House Hunting in … Oslo

This condominium in an 1898 building in Grunerlokka, one of the trendiest boroughs in Oslo, was renovated in 2006 to create a flexible layout that could be reconfigured to accommodate as many as four bedrooms.

The apartment, on the second of four stories, has two and a half baths, 860 square feet of space, and several non-load-bearing, easily moveable walls with permanent flooring underneath, to facilitate different layouts. It is currently configured with two bedrooms. Two other spaces that could potentially be bedrooms are in use as a living room, and a nursery and a walk-in closet.

The main entrance door has a chalkboard surface, added for the current owner’s children. The large entrance hallway leads to a private guest bedroom and adjoining bath, as well as the half bath, the kitchen and the living room.

Most of the flooring is treated seven-inch-wide oak plank. The hallway and bathrooms have under-floor heating, while the rest of the apartment has electric heat with radiators.

All the bathrooms have fixtures by the German bath fittings manufacturer Grohe. The half bath also has colorful retro wallpaper by the Finnish designer Sandudd, as well as thick glass tiles with backlighting.

The spacious Danish design kitchen by Kvik has glossy black cabinets and laminate countertops, as well as Bosch appliances including an oven, an induction stove, a stovetop hood, a double refrigerator and a dishwasher. The backsplash is black-flowered wallpaper covered in glass; lighting is by the Danish company Nordlux. Off the kitchen, a 40-square-foot balcony, with southern exposure, overlooks a common courtyard at the back of the building, which has a patio, furniture and barbecue equipment for residents.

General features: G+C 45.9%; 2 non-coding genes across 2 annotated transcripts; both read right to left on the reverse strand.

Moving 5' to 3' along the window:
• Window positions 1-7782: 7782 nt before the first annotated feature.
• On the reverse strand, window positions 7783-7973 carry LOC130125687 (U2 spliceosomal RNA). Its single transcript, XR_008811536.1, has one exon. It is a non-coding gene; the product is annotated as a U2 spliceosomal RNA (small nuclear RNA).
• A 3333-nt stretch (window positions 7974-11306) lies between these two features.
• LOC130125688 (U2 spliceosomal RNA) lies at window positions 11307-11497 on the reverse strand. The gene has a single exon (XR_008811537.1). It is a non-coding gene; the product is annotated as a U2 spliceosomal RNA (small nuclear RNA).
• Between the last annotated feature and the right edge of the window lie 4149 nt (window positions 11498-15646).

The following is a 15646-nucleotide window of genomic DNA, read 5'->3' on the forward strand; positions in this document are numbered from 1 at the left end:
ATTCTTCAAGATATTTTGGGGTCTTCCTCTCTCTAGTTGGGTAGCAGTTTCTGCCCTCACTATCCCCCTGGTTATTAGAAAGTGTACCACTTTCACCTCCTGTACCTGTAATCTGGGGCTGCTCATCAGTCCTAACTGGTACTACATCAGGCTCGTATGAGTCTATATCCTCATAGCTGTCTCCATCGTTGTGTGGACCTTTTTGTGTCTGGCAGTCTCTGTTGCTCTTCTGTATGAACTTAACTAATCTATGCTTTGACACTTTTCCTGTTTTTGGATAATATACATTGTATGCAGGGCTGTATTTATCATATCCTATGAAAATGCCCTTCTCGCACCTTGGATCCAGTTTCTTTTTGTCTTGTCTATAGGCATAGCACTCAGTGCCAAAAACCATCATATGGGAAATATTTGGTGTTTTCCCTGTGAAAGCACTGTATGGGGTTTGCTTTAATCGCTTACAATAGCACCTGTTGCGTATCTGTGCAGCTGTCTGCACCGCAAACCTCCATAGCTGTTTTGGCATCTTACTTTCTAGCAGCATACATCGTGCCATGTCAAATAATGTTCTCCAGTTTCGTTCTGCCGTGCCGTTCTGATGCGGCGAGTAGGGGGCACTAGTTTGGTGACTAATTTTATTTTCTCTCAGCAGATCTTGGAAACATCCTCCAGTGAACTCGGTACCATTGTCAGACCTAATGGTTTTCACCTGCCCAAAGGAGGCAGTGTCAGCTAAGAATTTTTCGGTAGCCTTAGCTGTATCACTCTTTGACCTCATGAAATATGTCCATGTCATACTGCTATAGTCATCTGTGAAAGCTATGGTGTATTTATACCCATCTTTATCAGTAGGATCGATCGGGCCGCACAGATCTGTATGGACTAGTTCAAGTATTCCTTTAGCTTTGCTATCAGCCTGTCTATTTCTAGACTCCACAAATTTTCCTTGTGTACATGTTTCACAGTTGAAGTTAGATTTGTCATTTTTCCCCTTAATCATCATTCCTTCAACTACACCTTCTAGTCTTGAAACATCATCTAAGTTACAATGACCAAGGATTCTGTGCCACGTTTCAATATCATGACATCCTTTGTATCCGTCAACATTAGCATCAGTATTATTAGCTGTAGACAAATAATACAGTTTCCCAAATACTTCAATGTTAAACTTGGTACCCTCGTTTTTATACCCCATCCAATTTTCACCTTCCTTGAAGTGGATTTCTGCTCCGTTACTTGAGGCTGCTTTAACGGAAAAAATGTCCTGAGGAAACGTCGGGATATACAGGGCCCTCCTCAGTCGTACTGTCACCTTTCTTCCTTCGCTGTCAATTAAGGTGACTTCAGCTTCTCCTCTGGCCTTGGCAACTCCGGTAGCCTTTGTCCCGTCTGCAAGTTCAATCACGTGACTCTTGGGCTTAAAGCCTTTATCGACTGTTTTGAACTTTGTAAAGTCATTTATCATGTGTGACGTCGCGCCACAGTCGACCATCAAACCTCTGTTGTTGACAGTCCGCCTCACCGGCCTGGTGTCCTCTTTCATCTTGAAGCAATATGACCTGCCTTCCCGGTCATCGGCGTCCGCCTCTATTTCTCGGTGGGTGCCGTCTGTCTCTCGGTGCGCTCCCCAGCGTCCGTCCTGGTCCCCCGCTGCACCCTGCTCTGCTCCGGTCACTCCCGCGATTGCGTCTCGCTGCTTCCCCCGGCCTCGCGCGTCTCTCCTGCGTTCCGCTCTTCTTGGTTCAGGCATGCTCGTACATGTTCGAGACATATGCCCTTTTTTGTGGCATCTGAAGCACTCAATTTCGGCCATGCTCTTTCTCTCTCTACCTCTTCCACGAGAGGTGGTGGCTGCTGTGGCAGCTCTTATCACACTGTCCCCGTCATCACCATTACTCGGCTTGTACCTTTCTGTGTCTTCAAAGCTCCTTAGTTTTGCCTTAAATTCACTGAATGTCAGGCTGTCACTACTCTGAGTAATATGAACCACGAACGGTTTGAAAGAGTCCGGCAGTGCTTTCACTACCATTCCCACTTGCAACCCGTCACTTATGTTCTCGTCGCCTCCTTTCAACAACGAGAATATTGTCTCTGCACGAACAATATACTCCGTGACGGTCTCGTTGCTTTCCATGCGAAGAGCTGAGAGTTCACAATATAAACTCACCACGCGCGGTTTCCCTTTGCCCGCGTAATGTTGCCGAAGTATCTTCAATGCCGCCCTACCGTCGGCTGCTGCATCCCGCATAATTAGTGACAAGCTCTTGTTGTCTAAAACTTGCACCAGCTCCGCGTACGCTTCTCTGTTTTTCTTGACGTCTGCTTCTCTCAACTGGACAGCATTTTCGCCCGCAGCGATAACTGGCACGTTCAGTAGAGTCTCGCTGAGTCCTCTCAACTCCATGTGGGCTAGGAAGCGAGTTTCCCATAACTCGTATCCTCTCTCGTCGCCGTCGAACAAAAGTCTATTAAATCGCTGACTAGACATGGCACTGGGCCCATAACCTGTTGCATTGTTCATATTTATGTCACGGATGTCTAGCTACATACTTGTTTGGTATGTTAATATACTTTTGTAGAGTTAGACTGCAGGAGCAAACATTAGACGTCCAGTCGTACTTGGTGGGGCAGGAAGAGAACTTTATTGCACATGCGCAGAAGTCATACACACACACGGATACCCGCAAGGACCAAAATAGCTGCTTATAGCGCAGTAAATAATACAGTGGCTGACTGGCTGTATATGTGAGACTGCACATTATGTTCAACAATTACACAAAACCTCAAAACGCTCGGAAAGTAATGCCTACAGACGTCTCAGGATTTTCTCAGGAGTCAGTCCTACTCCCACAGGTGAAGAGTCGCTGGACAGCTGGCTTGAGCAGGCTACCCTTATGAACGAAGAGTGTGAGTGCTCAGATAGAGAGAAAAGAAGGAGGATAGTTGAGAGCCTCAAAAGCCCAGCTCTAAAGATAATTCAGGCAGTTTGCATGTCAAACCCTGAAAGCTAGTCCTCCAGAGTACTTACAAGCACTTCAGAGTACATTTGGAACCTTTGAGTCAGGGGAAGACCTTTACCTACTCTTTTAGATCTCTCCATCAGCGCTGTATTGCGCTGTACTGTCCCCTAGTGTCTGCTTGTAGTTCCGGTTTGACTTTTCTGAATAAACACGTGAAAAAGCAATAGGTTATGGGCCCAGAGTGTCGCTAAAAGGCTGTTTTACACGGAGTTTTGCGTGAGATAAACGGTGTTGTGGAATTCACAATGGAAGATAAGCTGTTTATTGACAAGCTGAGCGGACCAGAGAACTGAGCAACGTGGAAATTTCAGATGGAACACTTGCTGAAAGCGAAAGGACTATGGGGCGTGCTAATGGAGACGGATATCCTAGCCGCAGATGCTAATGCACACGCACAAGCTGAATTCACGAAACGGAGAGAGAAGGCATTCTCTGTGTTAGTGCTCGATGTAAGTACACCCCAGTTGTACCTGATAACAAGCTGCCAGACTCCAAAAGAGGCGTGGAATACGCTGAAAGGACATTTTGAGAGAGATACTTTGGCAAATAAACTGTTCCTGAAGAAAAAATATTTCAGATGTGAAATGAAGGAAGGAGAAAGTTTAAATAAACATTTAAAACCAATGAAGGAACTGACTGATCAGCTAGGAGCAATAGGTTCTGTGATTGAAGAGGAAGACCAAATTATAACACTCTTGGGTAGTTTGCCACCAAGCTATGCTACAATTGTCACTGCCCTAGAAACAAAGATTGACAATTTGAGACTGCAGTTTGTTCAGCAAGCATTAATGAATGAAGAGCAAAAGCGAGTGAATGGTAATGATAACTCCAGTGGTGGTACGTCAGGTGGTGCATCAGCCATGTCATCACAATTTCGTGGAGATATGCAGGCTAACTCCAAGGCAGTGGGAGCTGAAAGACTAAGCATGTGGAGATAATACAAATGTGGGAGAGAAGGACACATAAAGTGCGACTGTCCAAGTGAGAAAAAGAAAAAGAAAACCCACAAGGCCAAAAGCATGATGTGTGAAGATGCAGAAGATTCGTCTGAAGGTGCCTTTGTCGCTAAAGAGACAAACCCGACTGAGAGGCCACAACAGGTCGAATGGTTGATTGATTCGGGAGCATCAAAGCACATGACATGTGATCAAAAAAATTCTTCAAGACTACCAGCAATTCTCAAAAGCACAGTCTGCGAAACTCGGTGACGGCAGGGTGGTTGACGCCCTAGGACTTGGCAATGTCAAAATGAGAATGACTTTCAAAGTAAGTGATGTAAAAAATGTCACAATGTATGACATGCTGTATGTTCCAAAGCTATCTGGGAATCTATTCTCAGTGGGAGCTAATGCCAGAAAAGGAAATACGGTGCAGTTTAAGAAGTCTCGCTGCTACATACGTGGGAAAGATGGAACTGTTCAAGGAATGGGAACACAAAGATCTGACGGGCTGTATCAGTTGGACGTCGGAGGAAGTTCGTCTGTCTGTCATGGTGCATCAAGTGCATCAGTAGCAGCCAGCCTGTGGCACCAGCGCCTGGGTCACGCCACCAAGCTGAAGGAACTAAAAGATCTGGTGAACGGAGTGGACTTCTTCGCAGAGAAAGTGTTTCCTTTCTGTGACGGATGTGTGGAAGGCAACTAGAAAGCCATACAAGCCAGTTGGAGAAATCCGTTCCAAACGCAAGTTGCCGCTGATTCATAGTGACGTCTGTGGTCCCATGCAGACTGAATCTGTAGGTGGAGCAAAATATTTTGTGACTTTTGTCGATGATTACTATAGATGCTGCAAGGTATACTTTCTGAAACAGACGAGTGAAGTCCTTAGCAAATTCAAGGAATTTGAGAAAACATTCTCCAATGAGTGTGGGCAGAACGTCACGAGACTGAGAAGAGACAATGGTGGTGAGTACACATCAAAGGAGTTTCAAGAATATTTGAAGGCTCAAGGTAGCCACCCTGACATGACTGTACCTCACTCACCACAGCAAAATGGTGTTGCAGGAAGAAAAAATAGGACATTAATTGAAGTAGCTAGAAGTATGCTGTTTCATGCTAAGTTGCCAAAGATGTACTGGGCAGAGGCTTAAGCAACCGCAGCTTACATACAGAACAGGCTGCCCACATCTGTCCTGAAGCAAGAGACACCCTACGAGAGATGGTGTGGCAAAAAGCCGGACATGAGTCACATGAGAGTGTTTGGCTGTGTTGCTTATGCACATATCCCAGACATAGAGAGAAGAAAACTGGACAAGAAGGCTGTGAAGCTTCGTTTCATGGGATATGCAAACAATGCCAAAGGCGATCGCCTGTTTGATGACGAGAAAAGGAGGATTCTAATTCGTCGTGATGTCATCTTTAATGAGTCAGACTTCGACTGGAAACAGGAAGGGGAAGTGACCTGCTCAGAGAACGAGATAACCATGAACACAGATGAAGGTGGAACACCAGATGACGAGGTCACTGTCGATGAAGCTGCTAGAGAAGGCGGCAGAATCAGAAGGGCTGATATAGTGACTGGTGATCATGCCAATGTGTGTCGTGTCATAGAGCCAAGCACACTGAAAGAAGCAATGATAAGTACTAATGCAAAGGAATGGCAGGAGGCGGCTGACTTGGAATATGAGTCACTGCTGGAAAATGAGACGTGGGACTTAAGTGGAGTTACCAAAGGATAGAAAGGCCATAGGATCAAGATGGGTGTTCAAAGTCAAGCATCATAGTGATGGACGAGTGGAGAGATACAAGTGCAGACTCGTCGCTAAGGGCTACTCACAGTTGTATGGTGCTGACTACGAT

Of two adjoining living rooms, one has a modern wood-burning stove by the German manufacturer Austroflamm and black faux leather wallpaper by the French company Elitis. A nursery off the living area has a built-in crib designed by the owners, made partly with crates originally used by the Norwegian soda maker Asina. From the living area, a walk-through closet leads to the master bedroom and en-suite bath. The bedroom is carpeted, and has sleek bedside lamps by Nordlux. The bath has a washer-dryer hookup, a shower and a tub. Lining the tub walls are shiny bronze tiles by the Italian company Ceramica Monica; fiber-optic lighting creates a “starry sky” over the tub, said Lars-Erik Lindgreen, a partner with Aktiv Eiendomsmegling, the agency with the listing.

Grunerlokka, once a working-class factory neighborhood, is now the trendiest part of the East End of Oslo, popular with young people who enjoy everything from wine taverns and microbreweries to delicatessens and diners, along with clothing stores. This apartment is on a quieter street called Seilduksgaten (named after a sail factory on the street that is now an art college). The center of Oslo is about a 15-minute walk, but other amenities are closer by, among them grade schools, several large parks and good public transportation on trams and buses. This condominium does not offer parking, but street parking and garages are nearby, Mr. Lindgreen said. Oslo’s international airport in Gardermoen is about half an hour away, more during rush hour, he said.

Norway is one of the few parts of Europe left relatively unscathed by the global economic downturn of 2008, agents said. Home prices in Oslo hit their peak in the summer of 2007, and although they dropped 6 to 20 percent in 2008, they had fully recovered by the beginning of this year and have now surpassed 2007 levels.

“We bounced back very quickly,” said Christian A. Aamodt, chief executive, broker and partner with the real estate firm Eie. “We have a very solid economy in Norway because of the oil and gas industry.”

For the past year and a half, the Oslo residential market has been low on inventory, with apartments selling easily, Mr. Aamodt said. Typically, demand is met when there are about 3,500 homes on the market, but there have only been about 2,000, even fewer at times, he said.

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